Error correction code (ECC) memory is a must-have for every embedded computer platform, right? Not exactly. There are places where it absolutely makes sense. But there are probably even more where it’s not required.
First, let’s define the memory type. ECC RAM is found in servers where data loss would be catastrophic. Its differentiating factor when compared to non-ECC RAM is its ability to automatically detect and correct memory errors, thereby fighting data corruption. It also causes fewer system crashes, making it appealing in such applications as finance and cloud storage.
From a physical perspective, ECC memory employs nine memory chips rather than the eight typically used to store data. That extra memory chip is used for error detection and correction within those other eight chips. Because it requires that extra device, it’s slightly more expensive.
Without getting too deep into the nuts and bolts of technology, here’s how ECC memory works: a ninth bit is added to what is typically an eight-bit string. That extra bit is used to check for errors. The extra bit checks for and maintains the parity of the byte string. When the parity is determined to be off, a correction is made.
As stated earlier, ECC memory is used in servers and high-reliability systems. The reasons that it’s used in these types of platforms are somewhat obvious—it provides a higher level of reliability, and it can operate without a hitch in extreme environments. In addition, if you’re deploying your system in a remote area, ECC offers a comfort/confidence level, as it could be difficult to make repairs in that remote location.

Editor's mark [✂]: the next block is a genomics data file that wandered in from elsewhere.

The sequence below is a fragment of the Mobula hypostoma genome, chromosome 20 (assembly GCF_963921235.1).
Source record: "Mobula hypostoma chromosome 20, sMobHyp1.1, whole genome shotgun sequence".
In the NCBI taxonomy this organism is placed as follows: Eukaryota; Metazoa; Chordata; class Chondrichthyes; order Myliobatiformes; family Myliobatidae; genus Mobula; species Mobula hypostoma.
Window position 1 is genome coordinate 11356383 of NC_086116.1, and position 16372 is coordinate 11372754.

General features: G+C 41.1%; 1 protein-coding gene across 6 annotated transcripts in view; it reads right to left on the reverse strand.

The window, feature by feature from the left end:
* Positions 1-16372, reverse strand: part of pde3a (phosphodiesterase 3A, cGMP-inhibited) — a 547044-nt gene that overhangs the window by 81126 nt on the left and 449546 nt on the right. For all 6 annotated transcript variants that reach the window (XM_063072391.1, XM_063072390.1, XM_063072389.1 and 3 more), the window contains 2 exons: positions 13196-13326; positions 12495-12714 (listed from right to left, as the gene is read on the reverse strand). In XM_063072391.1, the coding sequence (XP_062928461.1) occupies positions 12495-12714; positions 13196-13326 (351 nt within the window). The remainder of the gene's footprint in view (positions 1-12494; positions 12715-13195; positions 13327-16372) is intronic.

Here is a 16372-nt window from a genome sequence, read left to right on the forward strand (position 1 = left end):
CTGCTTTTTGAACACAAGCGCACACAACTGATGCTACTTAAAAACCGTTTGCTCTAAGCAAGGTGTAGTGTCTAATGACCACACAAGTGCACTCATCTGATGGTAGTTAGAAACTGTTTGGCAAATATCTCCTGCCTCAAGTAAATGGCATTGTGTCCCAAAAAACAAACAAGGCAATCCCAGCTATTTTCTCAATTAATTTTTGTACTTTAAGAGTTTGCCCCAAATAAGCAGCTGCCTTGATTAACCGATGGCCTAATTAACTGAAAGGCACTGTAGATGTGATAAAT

Let’s discuss the pros and cons of the memory itself. The key advantage of ECC memory, as its name implies, is that it allows most errors to be corrected and can keep the system running smoothly 24/7.
On the negative side, as discussed, the ECC memory is more expensive than non-ECC memory due to the extra memory chip. It’s also slightly more complex than traditional memory, further upping the price tag. In addition, it does slightly decrease overall system performance, typically by about 2% to 3% due to the additional time it takes for the system to check for any memory errors.
Keep in mind when doing your own evaluation that ECC memory is not needed for every system. In fact, most of WINSYSTEMS products do not deploy ECC memory. But if and when you decide that your application requires it, we’ve got you covered.
If ECC memory is required for your application, the WINSYSTEMS SBC35-427 is a good choice. The 3.5-in. SBC can operate over a -40°C to +85°C temperature range.
For example, the WINSYSTEMS SBC35-427 is an industrial single board computer (SBC) designed with Intel’s Apollo Lake-I E3900 series processor. It can be configured with ECC memory if the customer chooses. That feature, combined with multiple expansion and configuration options make it a great fit for those remote industrial IoT (IIoT) applications.
A second product in that same category is the WINSYSTEMS’ PX1-C415 SBC, which conforms to a PC104 form factor and also making use of PCIe/104 OneBank expansion. The board’s small size, rugged design, and extended operational temperature suit it for IIoT applications and embedded systems in the industrial control, transportation, Mil/COTS, and energy markets. To ensure data integrity, the PXI-C415 can operate with the ECC memory. In addition, it incorporates the Intel Security Engine and cryptographic acceleration.
If your application requires the utmost in protection, consider ECC memory. But be aware of its shortcomings.